Is leadership a top-down or bottom-up process? I’ve thought a lot about this question since the ’80s, when I was dating a musician whose music was amazing. I’d watch him playing and think: Is he reaching up to God, or is God reaching down to him? When we attempt perfection, are we worshiping God?
Well, I think leadership is a two-way street: God is reaching down, while we are reaching up. And one of the big things I like about editing is that perfection is possible. Am I worshiping God by trying to be perfect? You bet!
And perhaps that’s why I don’t “get it” when I see so-called leaders make such a deliberate hash of their promotional materials. Case in point. I belong to an international referral network organization. I have learned so much about my business from the members, who are some of the sharpest, smartest people I’ve ever met. Many of them are true role models, people you want to emulate. But the organization’s leadership? Not so much.
How can you be a “leader” when the first promotional piece a new member receives contains, according to my count, seven misspelled words, 37 punctuation mistakes (for my purposes, these are errors in capitalization, hyphens, italics, and spacing), 22 grammar mistakes (mostly noun-pronoun and noun-verb agreement mistakes), 13 “inconsistencies” (like when there are three different copyright notices, certain phrases aren’t spelled the same way, etc.), nine times when the mistakes were what I characterize as “judgement calls,” and two times when I would have to ask what was meant, because, either way, you don’t do what was done. I wasn’t even harsh: I bet someone else could make a case for higher numbers. (And, no, I didn’t count anything in two categories. And, for purposes of the count, I only counted the three different ways the pagination/copyright notices were displayed as three mistakes, not once for each time they appeared. So, no, I didn’t pad my numbers.)
This organization. 1500 or so businesses in my franchise area. 1500 people receive this particular promotional piece every year, and it was updated in 2016. 100 individual mistakes, give or take a couple, in 21 pages.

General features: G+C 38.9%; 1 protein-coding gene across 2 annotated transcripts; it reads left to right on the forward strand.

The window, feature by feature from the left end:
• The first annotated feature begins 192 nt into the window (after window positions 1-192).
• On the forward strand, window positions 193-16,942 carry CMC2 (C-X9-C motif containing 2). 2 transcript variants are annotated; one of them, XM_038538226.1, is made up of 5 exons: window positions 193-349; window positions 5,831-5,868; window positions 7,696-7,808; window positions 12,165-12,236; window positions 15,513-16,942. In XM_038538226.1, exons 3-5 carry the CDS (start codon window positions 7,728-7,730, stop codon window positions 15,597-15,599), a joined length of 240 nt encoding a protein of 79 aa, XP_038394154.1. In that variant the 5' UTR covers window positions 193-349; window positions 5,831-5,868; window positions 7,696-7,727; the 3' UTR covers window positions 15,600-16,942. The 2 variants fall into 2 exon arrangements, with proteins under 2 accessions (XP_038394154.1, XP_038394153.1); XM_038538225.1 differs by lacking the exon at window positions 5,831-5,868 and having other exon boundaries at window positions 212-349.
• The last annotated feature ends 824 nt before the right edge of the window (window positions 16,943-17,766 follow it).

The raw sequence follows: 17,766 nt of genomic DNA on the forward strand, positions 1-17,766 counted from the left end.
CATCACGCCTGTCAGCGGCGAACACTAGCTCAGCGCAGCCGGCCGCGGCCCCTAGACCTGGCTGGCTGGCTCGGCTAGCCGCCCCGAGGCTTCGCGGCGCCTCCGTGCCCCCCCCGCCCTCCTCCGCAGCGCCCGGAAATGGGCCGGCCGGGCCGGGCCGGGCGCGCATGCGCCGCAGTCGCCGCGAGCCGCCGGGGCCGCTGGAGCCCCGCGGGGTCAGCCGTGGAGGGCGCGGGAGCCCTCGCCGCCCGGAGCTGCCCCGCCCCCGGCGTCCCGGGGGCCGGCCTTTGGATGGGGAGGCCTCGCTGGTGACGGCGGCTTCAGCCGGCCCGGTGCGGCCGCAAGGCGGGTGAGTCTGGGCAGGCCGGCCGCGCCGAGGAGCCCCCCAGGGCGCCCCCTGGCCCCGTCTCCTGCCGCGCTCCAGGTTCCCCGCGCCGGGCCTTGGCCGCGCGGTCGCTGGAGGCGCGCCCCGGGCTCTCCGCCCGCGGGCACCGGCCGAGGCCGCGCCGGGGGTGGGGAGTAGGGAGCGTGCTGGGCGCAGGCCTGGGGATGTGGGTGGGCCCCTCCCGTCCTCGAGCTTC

Helloooo? You know I’m an editor. I’m a member of this organization. I pay you to be a member of this organization. You know I can help. What would have been the cost to edit this piece? $1000? $2000? What’s it worth not to look like a jackass in front of your membership? Well, if I’d had access to the file, it would have cost about $180. If I had to go through someone else, it would have cost about $280, because I would have had to check that person’s work.
So, what’s the takeaway when you receive such deliberately lousy promotional piece? Frankly, the takeaway is that people don’t give a darn. There’s no more obvious way to tell people that you don’t give a darn—about yourself, about them—than to put out a sloppy promotional piece with 100 mistakes in it. And, to me, it’s a real slap in the face.
Is anyone trying? Is this the best that can be done? Is anyone worshiping God by putting out this sloppy crap, which I will not call “educational,” and then turning around and portraying the franchise team members as “leaders”?
And, the lack of leadership shows. At a “leadership” conference for the same organization the day before, a PowerPoint program was shown with four misspelled words in it. How does that happen? The lack of leadership trickles down. The lack of leadership sends a message. Nobody cares. Nobody notices.
But that’s not true! If my friend the pianist had been a poor player, a sloppy player, no one would have listened to him. But he practiced, he played, and he was reaching up to the Almighty in his own way. His playing could move you to tears.
Always strive for perfection. Whatever it is you do, strive for perfection. I guarantee that people notice. I guarantee that people care. Do I believe that God is watching? You bet I do.
Let’s start reaching up, people. I believe that God is reaching down, all this time, every moment of every day, and it’s up to us to meet him halfway.
Truth in writing: this blog post originally contained the word “shit,” twice. I changed it to “darn,” which lacks impact, but is more businesslike.